... 15 Commerce and Foreign Trade 1 2012-01-01 2012-01-01 false Discrimination prohibited. 8b.11 Section 8b.11 Commerce and Foreign Trade Office of the Secretary of Commerce PROHIBITION OF DISCRIMINATION... Practices § 8b.11 Discrimination prohibited. (a) General. (1) No qualified handicapped individual shall,...

  16. 22 CFR 141.3 - Discrimination prohibited.

    Code of Federal Regulations, 2012 CFR

    2012-04-01

    ... 22 Foreign Relations 1 2012-04-01 2012-04-01 false Discrimination prohibited. 141.3 Section 141.3... DEPARTMENT OF STATE-EFFECTUATION OF TITLE VI OF THE CIVIL RIGHTS ACT OF 1964 § 141.3 Discrimination... discrimination under any program to which this part applies. (b) Specific discriminatory actions prohibited....

  17. 29 CFR 34.3 - Discrimination prohibited.

    Code of Federal Regulations, 2013 CFR

    2013-07-01

    ... 29 Labor 1 2013-07-01 2013-07-01 false Discrimination prohibited. 34.3 Section 34.3 Labor Office... Discrimination prohibited. No individual in the United States shall, on the ground of race, color, religion, sex... discrimination under, or denied employment in the administration of or in connection with any JTPA-funded...

  18. 29 CFR 1630.4 - Discrimination prohibited.

    Code of Federal Regulations, 2010 CFR

    2010-07-01

    ... 29 Labor 4 2010-07-01 2010-07-01 false Discrimination prohibited. 1630.4 Section 1630.4 Labor... EQUAL EMPLOYMENT PROVISIONS OF THE AMERICANS WITH DISABILITIES ACT § 1630.4 Discrimination prohibited..., or privilege of employment. The term discrimination includes, but is not limited to, the...

  19. 22 CFR 141.3 - Discrimination prohibited.

    Code of Federal Regulations, 2014 CFR

    2014-04-01

    ... 22 Foreign Relations 1 2014-04-01 2014-04-01 false Discrimination prohibited. 141.3 Section 141.3... DEPARTMENT OF STATE-EFFECTUATION OF TITLE VI OF THE CIVIL RIGHTS ACT OF 1964 § 141.3 Discrimination... discrimination under any program to which this part applies. (b) Specific discriminatory actions prohibited....

  20. 7 CFR 15b.12 - Discrimination prohibited.

    Code of Federal Regulations, 2014 CFR

    2014-01-01

    ... 7 Agriculture 1 2014-01-01 2014-01-01 false Discrimination prohibited. 15b.12 Section 15b.12... ACTIVITIES RECEIVING FEDERAL FINANCIAL ASSISTANCE Employment Practices § 15b.12 Discrimination prohibited. (a... discrimination in employment under any program or activity receiving assistance from this Department. (2)...

  1. 45 CFR 80.3 - Discrimination prohibited.

    Code of Federal Regulations, 2014 CFR

    2014-10-01

    ... 45 Public Welfare 1 2014-10-01 2014-10-01 false Discrimination prohibited. 80.3 Section 80.3... TITLE VI OF THE CIVIL RIGHTS ACT OF 1964 § 80.3 Discrimination prohibited. (a) General. No person in the..., be denied the benefits of, or be otherwise subjected to discrimination under any program to...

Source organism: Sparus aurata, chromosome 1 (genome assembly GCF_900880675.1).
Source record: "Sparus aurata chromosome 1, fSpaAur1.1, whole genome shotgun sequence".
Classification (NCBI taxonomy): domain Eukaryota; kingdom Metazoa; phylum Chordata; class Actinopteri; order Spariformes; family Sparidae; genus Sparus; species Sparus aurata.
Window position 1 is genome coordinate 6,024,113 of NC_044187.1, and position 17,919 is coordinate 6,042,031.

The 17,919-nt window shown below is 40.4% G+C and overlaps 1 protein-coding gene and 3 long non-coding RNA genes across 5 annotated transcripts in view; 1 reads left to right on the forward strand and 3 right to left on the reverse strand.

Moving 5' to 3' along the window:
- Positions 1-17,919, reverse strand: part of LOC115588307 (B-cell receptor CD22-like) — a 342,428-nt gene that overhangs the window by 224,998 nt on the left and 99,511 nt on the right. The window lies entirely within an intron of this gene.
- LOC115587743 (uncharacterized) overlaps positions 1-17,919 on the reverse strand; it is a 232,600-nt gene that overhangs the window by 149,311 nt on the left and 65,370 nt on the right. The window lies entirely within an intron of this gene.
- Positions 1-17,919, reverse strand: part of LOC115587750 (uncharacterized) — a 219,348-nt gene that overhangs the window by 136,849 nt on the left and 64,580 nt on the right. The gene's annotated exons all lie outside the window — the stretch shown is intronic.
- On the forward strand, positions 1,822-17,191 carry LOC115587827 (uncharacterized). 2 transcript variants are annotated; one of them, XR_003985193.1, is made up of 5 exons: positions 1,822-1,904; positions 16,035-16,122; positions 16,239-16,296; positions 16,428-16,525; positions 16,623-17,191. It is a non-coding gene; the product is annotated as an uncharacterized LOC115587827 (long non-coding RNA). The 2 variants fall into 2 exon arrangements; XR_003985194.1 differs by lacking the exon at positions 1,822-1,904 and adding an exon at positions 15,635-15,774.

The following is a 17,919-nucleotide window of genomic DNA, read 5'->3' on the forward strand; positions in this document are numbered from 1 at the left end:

2. 22 CFR 217.11 - Discrimination prohibited.

    Code of Federal Regulations, 2014 CFR

    2014-04-01

    ... 22 Foreign Relations 1 2014-04-01 2014-04-01 false Discrimination prohibited. 217.11 Section 217... Discrimination prohibited. (a) General. (1) No qualified handicapped person shall, on the basis of handicap, be subjected to discrimination in employment under any program or activity to which this part applies. (2)...

  3. 28 CFR 42.104 - Discrimination prohibited.

    Code of Federal Regulations, 2014 CFR

    2014-07-01

    ... 28 Judicial Administration 1 2014-07-01 2014-07-01 false Discrimination prohibited. 42.104 Section... Civil Rights Act of 1964 1 § 42.104 Discrimination prohibited. (a) General. No person in the United... denied the benefits of, or be otherwise subjected to discrimination under any program to which...

  4. 34 CFR 104.11 - Discrimination prohibited.

    Code of Federal Regulations, 2013 CFR

    2013-07-01

    ... 34 Education 1 2013-07-01 2013-07-01 false Discrimination prohibited. 104.11 Section 104.11... ASSISTANCE Employment Practices § 104.11 Discrimination prohibited. (a) General. (1) No qualified handicapped person shall, on the basis of handicap, be subjected to discrimination in employment under any program...

  5. 34 CFR 100.3 - Discrimination prohibited.

    Code of Federal Regulations, 2014 CFR

    2014-07-01

    ... 34 Education 1 2014-07-01 2014-07-01 false Discrimination prohibited. 100.3 Section 100.3... EFFECTUATION OF TITLE VI OF THE CIVIL RIGHTS ACT OF 1964 § 100.3 Discrimination prohibited. (a) General. No... participation in, be denied the benefits of, or be otherwise subjected to discrimination under any program...

  6. 22 CFR 142.11 - Discrimination prohibited.

    Code of Federal Regulations, 2014 CFR

    2014-04-01

    ... 22 Foreign Relations 1 2014-04-01 2014-04-01 false Discrimination prohibited. 142.11 Section 142... PROGRAMS OR ACTIVITIES RECEIVING FEDERAL FINANCIAL ASSISTANCE Employment Practices § 142.11 Discrimination... discrimination in employment under any program or activity receiving Federal financial assistance. (2)...

  7. 29 CFR 1630.4 - Discrimination prohibited.

    Code of Federal Regulations, 2012 CFR

    2012-07-01

    ... 29 Labor 4 2012-07-01 2012-07-01 false Discrimination prohibited. 1630.4 Section 1630.4 Labor... EQUAL EMPLOYMENT PROVISIONS OF THE AMERICANS WITH DISABILITIES ACT § 1630.4 Discrimination prohibited..., condition, or privilege of employment. (2) The term discrimination includes, but is not limited to, the...

  8. 15 CFR 8b.11 - Discrimination prohibited.

    Code of Federal Regulations, 2014 CFR

    2014-01-01

    ... 15 Commerce and Foreign Trade 1 2014-01-01 2014-01-01 false Discrimination prohibited. 8b.11 Section 8b.11 Commerce and Foreign Trade Office of the Secretary of Commerce PROHIBITION OF DISCRIMINATION... Practices § 8b.11 Discrimination prohibited. (a) General. (1) No qualified handicapped individual shall,...